From the TUC

#DecentJobsWeek: Unions are scoring successes against casualisation

19 Dec 2014, By

Decent Jobs WeekThe fall in the numbers of workers covered by agreements negotiated by trade unions is the key reason for the rise in low-paid and casual jobs in the UK. In 2013, 29 per cent of working people in the UK had their terms and conditions set through a collective agreement, a massive fall from the 82 per cent covered in 1979. The decline in collective bargaining coverage is largely the result of anti-union legislation and the break-up of sectoral-level negotiating machinery during the 1980s and 1990s.

Zero-hours contracts have long been found in non-unionised sectors, including hospitality and the tourist industries. Since the recession and as a result of the government’s austerity measures, we have witnessed an explosion in casual forms of work particularly in outsourced public services, such as social care, where more than 300,000 domiciliary care workers are now employed on zero-hours contracts.

In those workplaces where there is still effective union organisation and collective bargaining, unions have been fighting back against growing casualisation. Recently a number of unions have run campaigns against employers’ increased use of zero-hours contracts and agency workers, whilst others have negotiated agreements securing more permanent jobs.

The Bakers’ Union (BFAWU) secured an end to the use of zero hours contracts and pay parity for agency workers, following a dispute at the Hovis factory in Wigan. Throughout its campaign, the union engaged with the local community, as well as supporting its members.

In BT, the CWU has developed a long-term negotiating strategy aimed at securing equal treatment and access to permanent jobs for agency workers employed in call centres across the country. The union has also negotiated recognition agreements with Manpower Plc – the main agency provider to BT. Following negotiations on the implementation of the Agency Workers Regulations, many CWU members received significant pay rises. A female agency worker who had worked at BT for 14 years handling calls during unsociable hours, was on low pay, at times just the national minimum wage. But since 2011 she has received equal pay with that of her BT colleagues, and now earns more that £19,000 a year. This has had a huge impact on her financial security and her ability to provide for her family. More recently the union has secured the conversion of more than 300 agency jobs in BT into permanent contracts.

Through its ‘Stamp our Casual Contracts’ campaign, the UCU has been pressing for a reduction in the use of zero-hours contracts in universities and further education colleges, with some success. For example, in Manchester and Edinburgh universities the union has secured agreements ending the use of zero-hours contracts.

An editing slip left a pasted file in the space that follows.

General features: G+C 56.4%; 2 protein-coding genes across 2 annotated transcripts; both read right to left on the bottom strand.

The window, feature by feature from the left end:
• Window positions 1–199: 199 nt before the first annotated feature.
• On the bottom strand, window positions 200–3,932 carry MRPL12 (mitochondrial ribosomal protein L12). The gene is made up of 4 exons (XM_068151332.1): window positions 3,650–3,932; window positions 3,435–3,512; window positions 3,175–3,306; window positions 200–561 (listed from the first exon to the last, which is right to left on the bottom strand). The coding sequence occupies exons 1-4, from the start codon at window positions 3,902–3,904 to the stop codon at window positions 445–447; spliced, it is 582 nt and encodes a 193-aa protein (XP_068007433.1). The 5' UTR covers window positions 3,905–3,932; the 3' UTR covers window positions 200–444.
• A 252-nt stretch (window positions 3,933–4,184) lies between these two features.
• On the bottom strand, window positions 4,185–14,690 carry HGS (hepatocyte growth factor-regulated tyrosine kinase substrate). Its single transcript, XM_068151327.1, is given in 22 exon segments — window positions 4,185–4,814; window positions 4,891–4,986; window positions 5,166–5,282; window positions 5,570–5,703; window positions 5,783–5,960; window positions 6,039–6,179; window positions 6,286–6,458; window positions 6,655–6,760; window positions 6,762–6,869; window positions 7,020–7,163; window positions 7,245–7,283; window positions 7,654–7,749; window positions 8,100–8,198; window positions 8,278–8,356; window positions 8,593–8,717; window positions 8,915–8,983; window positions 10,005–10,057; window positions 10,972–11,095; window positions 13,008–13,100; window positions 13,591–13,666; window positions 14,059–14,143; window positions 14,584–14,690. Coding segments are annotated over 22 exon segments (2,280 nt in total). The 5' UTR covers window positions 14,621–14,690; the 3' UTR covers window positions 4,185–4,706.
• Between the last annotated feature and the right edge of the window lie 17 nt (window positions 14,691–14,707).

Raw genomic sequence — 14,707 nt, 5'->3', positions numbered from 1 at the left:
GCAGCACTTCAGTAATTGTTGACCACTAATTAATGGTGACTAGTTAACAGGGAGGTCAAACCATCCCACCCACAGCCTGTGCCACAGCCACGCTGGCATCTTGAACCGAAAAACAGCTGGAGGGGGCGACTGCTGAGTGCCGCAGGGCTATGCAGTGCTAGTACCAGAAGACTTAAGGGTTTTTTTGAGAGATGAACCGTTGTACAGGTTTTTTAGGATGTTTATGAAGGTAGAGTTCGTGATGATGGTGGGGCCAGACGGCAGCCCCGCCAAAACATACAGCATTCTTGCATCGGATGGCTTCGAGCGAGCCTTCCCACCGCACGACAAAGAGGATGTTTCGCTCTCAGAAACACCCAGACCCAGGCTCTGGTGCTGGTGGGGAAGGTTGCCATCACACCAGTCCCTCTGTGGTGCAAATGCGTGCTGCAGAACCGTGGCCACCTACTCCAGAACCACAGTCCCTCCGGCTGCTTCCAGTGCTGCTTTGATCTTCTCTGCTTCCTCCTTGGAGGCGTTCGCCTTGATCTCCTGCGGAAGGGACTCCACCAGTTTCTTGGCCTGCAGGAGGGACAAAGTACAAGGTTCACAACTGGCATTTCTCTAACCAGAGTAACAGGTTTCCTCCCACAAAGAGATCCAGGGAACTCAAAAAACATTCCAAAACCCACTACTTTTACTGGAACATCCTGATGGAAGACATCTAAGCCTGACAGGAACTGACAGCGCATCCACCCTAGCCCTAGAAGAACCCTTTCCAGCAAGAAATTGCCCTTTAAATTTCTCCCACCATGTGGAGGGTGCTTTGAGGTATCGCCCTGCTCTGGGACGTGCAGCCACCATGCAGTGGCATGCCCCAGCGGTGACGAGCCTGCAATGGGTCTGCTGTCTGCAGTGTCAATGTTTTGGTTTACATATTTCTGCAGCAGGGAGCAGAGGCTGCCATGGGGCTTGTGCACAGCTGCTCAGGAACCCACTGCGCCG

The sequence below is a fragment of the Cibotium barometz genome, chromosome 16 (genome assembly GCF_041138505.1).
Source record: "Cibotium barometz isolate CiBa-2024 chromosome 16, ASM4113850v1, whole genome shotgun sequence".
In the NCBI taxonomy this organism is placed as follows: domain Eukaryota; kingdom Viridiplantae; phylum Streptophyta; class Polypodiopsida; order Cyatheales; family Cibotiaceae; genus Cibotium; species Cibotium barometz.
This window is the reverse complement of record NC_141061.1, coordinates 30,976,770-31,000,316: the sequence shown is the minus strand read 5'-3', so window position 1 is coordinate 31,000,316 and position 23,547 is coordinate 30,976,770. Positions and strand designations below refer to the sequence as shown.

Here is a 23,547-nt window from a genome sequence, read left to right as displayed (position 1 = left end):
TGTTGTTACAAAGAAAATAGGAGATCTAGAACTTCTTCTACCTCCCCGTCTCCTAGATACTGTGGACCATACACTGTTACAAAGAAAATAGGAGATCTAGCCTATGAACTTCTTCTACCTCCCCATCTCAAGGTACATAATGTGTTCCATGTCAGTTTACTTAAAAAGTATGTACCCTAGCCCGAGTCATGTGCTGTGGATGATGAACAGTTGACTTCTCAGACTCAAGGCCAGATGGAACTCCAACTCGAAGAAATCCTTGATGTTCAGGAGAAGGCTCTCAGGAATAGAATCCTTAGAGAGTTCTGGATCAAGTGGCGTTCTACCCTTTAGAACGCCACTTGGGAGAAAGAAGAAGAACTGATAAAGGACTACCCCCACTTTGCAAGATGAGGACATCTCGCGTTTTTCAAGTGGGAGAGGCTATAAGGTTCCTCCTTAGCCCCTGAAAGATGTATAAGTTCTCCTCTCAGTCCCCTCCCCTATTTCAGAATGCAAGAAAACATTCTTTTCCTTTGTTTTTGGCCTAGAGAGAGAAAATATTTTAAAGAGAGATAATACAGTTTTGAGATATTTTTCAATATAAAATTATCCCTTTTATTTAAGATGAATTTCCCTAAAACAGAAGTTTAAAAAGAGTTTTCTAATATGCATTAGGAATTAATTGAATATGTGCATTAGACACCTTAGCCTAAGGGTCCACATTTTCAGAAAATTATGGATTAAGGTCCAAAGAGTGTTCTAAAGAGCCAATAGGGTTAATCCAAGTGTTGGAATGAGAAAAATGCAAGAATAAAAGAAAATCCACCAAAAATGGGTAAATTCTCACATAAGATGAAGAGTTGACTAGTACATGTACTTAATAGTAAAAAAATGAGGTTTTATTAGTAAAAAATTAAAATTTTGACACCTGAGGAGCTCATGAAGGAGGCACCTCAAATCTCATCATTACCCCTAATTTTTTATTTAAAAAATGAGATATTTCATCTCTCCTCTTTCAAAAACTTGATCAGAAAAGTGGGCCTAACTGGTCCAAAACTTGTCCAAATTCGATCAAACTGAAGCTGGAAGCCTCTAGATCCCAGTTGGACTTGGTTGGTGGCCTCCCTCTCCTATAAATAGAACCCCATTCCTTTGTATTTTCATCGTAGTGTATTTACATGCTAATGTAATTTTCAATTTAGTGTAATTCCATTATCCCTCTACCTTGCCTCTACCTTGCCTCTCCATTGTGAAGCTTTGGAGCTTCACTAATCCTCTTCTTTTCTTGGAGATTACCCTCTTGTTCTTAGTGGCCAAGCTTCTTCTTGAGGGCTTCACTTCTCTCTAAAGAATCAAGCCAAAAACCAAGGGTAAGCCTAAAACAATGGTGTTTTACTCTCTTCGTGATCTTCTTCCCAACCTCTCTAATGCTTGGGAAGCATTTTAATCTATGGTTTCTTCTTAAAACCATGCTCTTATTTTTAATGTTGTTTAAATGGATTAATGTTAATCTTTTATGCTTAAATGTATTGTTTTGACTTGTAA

Last Christmas, following negotiations at BMW, Unite secured permanent employment for nearly 1,000 agency workers. The deal meant that the workers could join the company’s car scheme, get paid holidays, sick pay and will be eligible to join the company pension scheme.

Unison is campaigning for an end to low pay and poor working conditions for home care workers in local authorities. A number of authorities, including Camden, Islington, Southwark, Reading, Wirral, Lancashire and Renfrewshire, have already signed up to Unison’s Ethical Care Charter, which commits councils to commission companies who guarantee not to use zero-hours contracts in place of permanent contracts and to provide care workers with regular training and occupational sick pay.

These examples demonstrate that where workers are organised, unions are able play a central role in tackling casualisation and in securing better pay and access to permanent jobs. This is why it is vital that those in precarious jobs join trade unions as a means to secure a better future.

One Response to #DecentJobsWeek: Unions are scoring successes against casualisation

    Dec 21st 2014, 3:26 am

    The growth in negotiated contracts between unions and employers outlined above is welcome. However, in care work, many carers are unpaid members of the family, and save the taxpayer quite a lot of money. Does the TUC offer anything to them? Many charities and public sector organisations increasingly rely on unpaid volunteering. Internship is an increasingly common form of unpaid labour. The rights of unpaid workers needs to be looked at much more.